Double check which switch you're intending to use and which bit that corresponds to. The comments near the top suggest that SW2 is associated with bit 0 and SW1 is associated with bit 4. In portF_init() you set GPIO_PORTF_DEN_R = 0x14;, which suggests that you intend to use SW1. But then in the while loop in main() you test if( GPIO_PORTF_DATA_R == 0x05), which reads SW2.

Regarding the delay issue, I wouldn't expect the simulator to exhibit the same timing as the real hardware system. It does not surprise me that the simulator runs slower than the hardware.

\$\endgroup\$
1
  • \$\begingroup\$ Oh, I see now that the questioner expects PF4 to be clear when SW1 is pressed. It's not clear why PF0 is expected to be set though. \$\endgroup\$
    – kkrambo
    Oct 20 '16 at 18:56
0
\$\begingroup\$

I believe you need to enable the internal pull-up resistor for PF4 (SW1). But I suspect the following line does not do so.

GPIO_PORTF_PUR_R = 0x01;          // disble pull-up resistor

Should it be this instead?

GPIO_PORTF_PUR_R = 0x10;          // enable PF4 pull-up resistor

Also, the following conditional relies on status of every bit of Port F when you are really only interested in two of the eight bits. (BTW, it's not clear why you expect PF0 to be set when you didn't configure/enable PF0.)

      // if switch PF4 is pressed and LED is ON (00000101)
    if( GPIO_PORTF_DATA_R == 0x05)

You should rewrite this so it's not dependent on the value of the bits you don't care about. Use the bitwise-AND operator to isolate the bits of interest. And I think it would be nice to use helper functions that make it obvious what your intention is. Maybe like this:

#define BLUE_LED_BIT (0x04)
#define SW1_BIT (0x10)

bool IsSwitch1Pressed()
{
    // Bit is clear when switch is pressed.
    return ((GPIO_PORTF_DATA_R & SW1_BIT) == 0);
}

bool IsBlueLedOn()
{
    // Bit is set when LED is on.
    return ((GPIO_PORTF_DATA_R & BLUE_LED_BIT) != 0);
}

int main(void)
{
    ...

    while(1)
    {
        delay100ms(1);

        if( IsSwitch1Pressed() && IsBlueLedOn() )
        {
            // Turn LED off (clear bit)
            GPIO_PORTF_DATA_R &= ~BLUE_LED_BIT ;
        }      
        else
        {
            // Turn LED on
            GPIO_PORTF_DATA_R |= BLUE_LED_BIT ; 
        }
    }
}
\$\endgroup\$
2
  • \$\begingroup\$ One thing I still don't get it, though. About bit 0, when I debugged the program on the simulator and checked the value of GPIO_DATA I always found bit 0 to be set (1) even though I didn't configure or enable it. Why is this happening? \$\endgroup\$ Oct 21 '16 at 10:18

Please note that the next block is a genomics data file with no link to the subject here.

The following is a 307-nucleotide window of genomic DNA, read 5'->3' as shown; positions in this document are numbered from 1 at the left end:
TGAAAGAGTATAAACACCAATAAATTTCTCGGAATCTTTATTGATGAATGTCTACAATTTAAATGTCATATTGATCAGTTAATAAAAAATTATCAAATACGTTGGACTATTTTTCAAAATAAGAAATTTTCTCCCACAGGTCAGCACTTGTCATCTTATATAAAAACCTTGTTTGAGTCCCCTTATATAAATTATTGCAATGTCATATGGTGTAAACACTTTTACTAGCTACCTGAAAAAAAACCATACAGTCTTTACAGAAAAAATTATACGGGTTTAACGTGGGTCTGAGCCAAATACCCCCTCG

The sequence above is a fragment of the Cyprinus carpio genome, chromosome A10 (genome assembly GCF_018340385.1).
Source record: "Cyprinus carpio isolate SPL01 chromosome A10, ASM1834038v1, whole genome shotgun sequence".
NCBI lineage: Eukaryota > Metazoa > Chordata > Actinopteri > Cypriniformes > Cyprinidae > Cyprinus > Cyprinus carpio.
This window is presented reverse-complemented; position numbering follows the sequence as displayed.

• \$\begingroup\$ I don't know why PF0 is 1. Ask your professor. One suspicious thing is that PF0 is a "special consideration" GPIO pin as discussed in the datasheet on page 650 and 659. \$\endgroup\$
    – kkrambo
    Oct 21 '16 at 11:24
0
\$\begingroup\$

You are changing incorrect port register bits.

  • Port F register should be 0x10 (0001.0000) and not 0x05 (0000.0101) or 0x01 (0000.0001), if you want to change PF4.
  • To change PF2 port register value will be 0x02 (0000.0010), register value in your code is 0x04 (0000.0100).
  • Adding both together will make register value to be 0x12 (0001.0010). This is for the case when SW1 (PF4) is pressed and PF2 (Blue LED) HIGH.
  • Similarly, register will be 0x10 (0001.0000) for the case when SW1 (PF4) is pressed and PF2 (Blue LED) LOW.

Check datasheet page 660 and page 662 for more information about how these register bits are changed for the above problem.

For delay issue: The delay is around 76 ms and is incorrect. You need to use a precise timer for the same. Probably, ask your professor about why the function is written like that. Depending upon the IDE you are using this delay calculation might vary. Same will be observable when you program the board with the same code.

Your code might be behaving inappropriately as incorrect bits are being manipulated. It is also suggested that you separate reading input and writing output, if you are a beginner. Implement both separately and then try to club together.

\$\endgroup\$

Your Answer

By clicking “Post Your Answer”, you agree to our terms of service, privacy policy and cookie policy

Not the answer you're looking for? Browse other questions tagged or ask your own question.